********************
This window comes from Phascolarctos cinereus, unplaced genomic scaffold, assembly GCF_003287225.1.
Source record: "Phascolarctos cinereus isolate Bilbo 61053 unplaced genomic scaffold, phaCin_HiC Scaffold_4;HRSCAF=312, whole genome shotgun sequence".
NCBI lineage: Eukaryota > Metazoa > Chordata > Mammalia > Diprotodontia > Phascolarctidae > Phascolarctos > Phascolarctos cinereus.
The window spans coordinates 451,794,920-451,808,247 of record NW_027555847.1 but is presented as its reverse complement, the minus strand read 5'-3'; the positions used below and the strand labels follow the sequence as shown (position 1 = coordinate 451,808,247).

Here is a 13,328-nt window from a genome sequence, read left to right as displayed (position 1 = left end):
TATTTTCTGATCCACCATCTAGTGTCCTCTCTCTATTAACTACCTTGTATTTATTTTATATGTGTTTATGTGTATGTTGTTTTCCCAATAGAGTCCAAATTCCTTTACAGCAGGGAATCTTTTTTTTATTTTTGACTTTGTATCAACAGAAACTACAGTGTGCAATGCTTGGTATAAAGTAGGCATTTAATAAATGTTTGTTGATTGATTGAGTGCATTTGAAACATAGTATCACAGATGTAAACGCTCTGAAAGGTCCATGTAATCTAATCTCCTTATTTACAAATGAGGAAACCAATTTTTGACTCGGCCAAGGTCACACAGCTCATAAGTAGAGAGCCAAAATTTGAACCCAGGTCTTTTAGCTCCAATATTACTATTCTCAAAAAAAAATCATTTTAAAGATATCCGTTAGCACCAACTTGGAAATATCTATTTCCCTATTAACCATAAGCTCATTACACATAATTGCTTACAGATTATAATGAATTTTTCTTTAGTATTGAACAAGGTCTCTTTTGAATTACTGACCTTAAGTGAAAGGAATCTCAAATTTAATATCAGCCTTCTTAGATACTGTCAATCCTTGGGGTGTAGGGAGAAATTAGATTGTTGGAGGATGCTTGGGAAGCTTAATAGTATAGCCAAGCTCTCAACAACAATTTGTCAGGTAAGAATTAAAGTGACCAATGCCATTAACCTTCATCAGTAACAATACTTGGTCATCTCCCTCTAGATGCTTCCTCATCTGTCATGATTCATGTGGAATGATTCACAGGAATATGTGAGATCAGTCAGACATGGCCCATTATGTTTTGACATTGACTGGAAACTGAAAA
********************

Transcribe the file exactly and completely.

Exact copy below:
This window comes from Phascolarctos cinereus, unplaced genomic scaffold, assembly GCF_003287225.1.
Source record: "Phascolarctos cinereus isolate Bilbo 61053 unplaced genomic scaffold, phaCin_HiC Scaffold_4;HRSCAF=312, whole genome shotgun sequence".
NCBI lineage: Eukaryota > Metazoa > Chordata > Mammalia > Diprotodontia > Phascolarctidae > Phascolarctos > Phascolarctos cinereus.
The window spans coordinates 451,794,920-451,808,247 of record NW_027555847.1 but is presented as its reverse complement, the minus strand read 5'-3'; the positions used below and the strand labels follow the sequence as shown (position 1 = coordinate 451,808,247).

Here is a 13,328-nt window from a genome sequence, read left to right as displayed (position 1 = left end):
TATTTTCTGATCCACCATCTAGTGTCCTCTCTCTATTAACTACCTTGTATTTATTTTATATGTGTTTATGTGTATGTTGTTTTCCCAATAGAGTCCAAATTCCTTTACAGCAGGGAATCTTTTTTTTATTTTTGACTTTGTATCAACAGAAACTACAGTGTGCAATGCTTGGTATAAAGTAGGCATTTAATAAATGTTTGTTGATTGATTGAGTGCATTTGAAACATAGTATCACAGATGTAAACGCTCTGAAAGGTCCATGTAATCTAATCTCCTTATTTACAAATGAGGAAACCAATTTTTGACTCGGCCAAGGTCACACAGCTCATAAGTAGAGAGCCAAAATTTGAACCCAGGTCTTTTAGCTCCAATATTACTATTCTCAAAAAAAAATCATTTTAAAGATATCCGTTAGCACCAACTTGGAAATATCTATTTCCCTATTAACCATAAGCTCATTACACATAATTGCTTACAGATTATAATGAATTTTTCTTTAGTATTGAACAAGGTCTCTTTTGAATTACTGACCTTAAGTGAAAGGAATCTCAAATTTAATATCAGCCTTCTTAGATACTGTCAATCCTTGGGGTGTAGGGAGAAATTAGATTGTTGGAGGATGCTTGGGAAGCTTAATAGTATAGCCAAGCTCTCAACAACAATTTGTCAGGTAAGAATTAAAGTGACCAATGCCATTAACCTTCATCAGTAACAATACTTGGTCATCTCCCTCTAGATGCTTCCTCATCTGTCATGATTCATGTGGAATGATTCACAGGAATATGTGAGATCAGTCAGACATGGCCCATTATGTTTTGACATTGACTGGAAACTGAAAA